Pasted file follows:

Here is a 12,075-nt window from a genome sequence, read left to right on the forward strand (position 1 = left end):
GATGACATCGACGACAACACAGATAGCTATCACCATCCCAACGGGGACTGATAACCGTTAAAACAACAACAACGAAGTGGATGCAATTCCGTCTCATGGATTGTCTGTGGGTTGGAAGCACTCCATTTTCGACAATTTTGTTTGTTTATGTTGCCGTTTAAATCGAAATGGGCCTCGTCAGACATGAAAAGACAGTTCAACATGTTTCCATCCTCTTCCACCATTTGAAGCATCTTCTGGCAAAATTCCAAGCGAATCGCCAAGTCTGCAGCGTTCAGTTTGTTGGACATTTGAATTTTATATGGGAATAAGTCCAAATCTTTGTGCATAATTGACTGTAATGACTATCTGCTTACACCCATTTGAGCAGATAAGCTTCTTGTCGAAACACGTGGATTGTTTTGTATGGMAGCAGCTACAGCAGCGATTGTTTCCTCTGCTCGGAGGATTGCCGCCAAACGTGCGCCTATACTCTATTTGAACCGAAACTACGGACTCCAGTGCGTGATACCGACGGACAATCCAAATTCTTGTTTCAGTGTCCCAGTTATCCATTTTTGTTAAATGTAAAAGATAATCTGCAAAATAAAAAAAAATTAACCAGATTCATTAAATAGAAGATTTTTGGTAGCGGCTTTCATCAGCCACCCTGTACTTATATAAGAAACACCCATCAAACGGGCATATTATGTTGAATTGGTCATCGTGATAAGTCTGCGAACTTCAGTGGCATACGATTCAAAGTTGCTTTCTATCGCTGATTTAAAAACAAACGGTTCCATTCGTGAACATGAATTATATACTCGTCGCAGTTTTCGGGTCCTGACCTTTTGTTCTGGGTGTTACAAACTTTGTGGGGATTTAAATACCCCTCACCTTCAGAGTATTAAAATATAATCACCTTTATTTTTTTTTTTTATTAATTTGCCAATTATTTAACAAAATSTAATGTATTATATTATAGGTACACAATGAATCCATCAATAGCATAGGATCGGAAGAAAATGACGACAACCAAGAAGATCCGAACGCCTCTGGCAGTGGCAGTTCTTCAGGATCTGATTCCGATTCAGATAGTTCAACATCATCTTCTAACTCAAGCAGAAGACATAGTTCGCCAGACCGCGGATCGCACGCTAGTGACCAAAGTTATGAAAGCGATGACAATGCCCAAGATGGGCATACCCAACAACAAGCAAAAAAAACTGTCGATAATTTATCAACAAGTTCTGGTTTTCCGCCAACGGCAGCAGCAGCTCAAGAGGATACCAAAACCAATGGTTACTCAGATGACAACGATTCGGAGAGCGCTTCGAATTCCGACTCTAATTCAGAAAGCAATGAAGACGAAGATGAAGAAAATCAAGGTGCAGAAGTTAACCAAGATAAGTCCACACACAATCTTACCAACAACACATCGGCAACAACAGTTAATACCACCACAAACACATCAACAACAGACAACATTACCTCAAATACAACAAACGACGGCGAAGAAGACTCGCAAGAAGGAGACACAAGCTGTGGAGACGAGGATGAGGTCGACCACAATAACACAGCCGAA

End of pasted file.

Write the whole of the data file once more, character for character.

Here is a 12,075-nt window from a genome sequence, read left to right on the forward strand (position 1 = left end):
GATGACATCGACGACAACACAGATAGCTATCACCATCCCAACGGGGACTGATAACCGTTAAAACAACAACAACGAAGTGGATGCAATTCCGTCTCATGGATTGTCTGTGGGTTGGAAGCACTCCATTTTCGACAATTTTGTTTGTTTATGTTGCCGTTTAAATCGAAATGGGCCTCGTCAGACATGAAAAGACAGTTCAACATGTTTCCATCCTCTTCCACCATTTGAAGCATCTTCTGGCAAAATTCCAAGCGAATCGCCAAGTCTGCAGCGTTCAGTTTGTTGGACATTTGAATTTTATATGGGAATAAGTCCAAATCTTTGTGCATAATTGACTGTAATGACTATCTGCTTACACCCATTTGAGCAGATAAGCTTCTTGTCGAAACACGTGGATTGTTTTGTATGGMAGCAGCTACAGCAGCGATTGTTTCCTCTGCTCGGAGGATTGCCGCCAAACGTGCGCCTATACTCTATTTGAACCGAAACTACGGACTCCAGTGCGTGATACCGACGGACAATCCAAATTCTTGTTTCAGTGTCCCAGTTATCCATTTTTGTTAAATGTAAAAGATAATCTGCAAAATAAAAAAAAATTAACCAGATTCATTAAATAGAAGATTTTTGGTAGCGGCTTTCATCAGCCACCCTGTACTTATATAAGAAACACCCATCAAACGGGCATATTATGTTGAATTGGTCATCGTGATAAGTCTGCGAACTTCAGTGGCATACGATTCAAAGTTGCTTTCTATCGCTGATTTAAAAACAAACGGTTCCATTCGTGAACATGAATTATATACTCGTCGCAGTTTTCGGGTCCTGACCTTTTGTTCTGGGTGTTACAAACTTTGTGGGGATTTAAATACCCCTCACCTTCAGAGTATTAAAATATAATCACCTTTATTTTTTTTTTTTATTAATTTGCCAATTATTTAACAAAATSTAATGTATTATATTATAGGTACACAATGAATCCATCAATAGCATAGGATCGGAAGAAAATGACGACAACCAAGAAGATCCGAACGCCTCTGGCAGTGGCAGTTCTTCAGGATCTGATTCCGATTCAGATAGTTCAACATCATCTTCTAACTCAAGCAGAAGACATAGTTCGCCAGACCGCGGATCGCACGCTAGTGACCAAAGTTATGAAAGCGATGACAATGCCCAAGATGGGCATACCCAACAACAAGCAAAAAAAACTGTCGATAATTTATCAACAAGTTCTGGTTTTCCGCCAACGGCAGCAGCAGCTCAAGAGGATACCAAAACCAATGGTTACTCAGATGACAACGATTCGGAGAGCGCTTCGAATTCCGACTCTAATTCAGAAAGCAATGAAGACGAAGATGAAGAAAATCAAGGTGCAGAAGTTAACCAAGATAAGTCCACACACAATCTTACCAACAACACATCGGCAACAACAGTTAATACCACCACAAACACATCAACAACAGACAACATTACCTCAAATACAACAAACGACGGCGAAGAAGACTCGCAAGAAGGAGACACAAGCTGTGGAGACGAGGATGAGGTCGACCACAATAACACAGCCGAA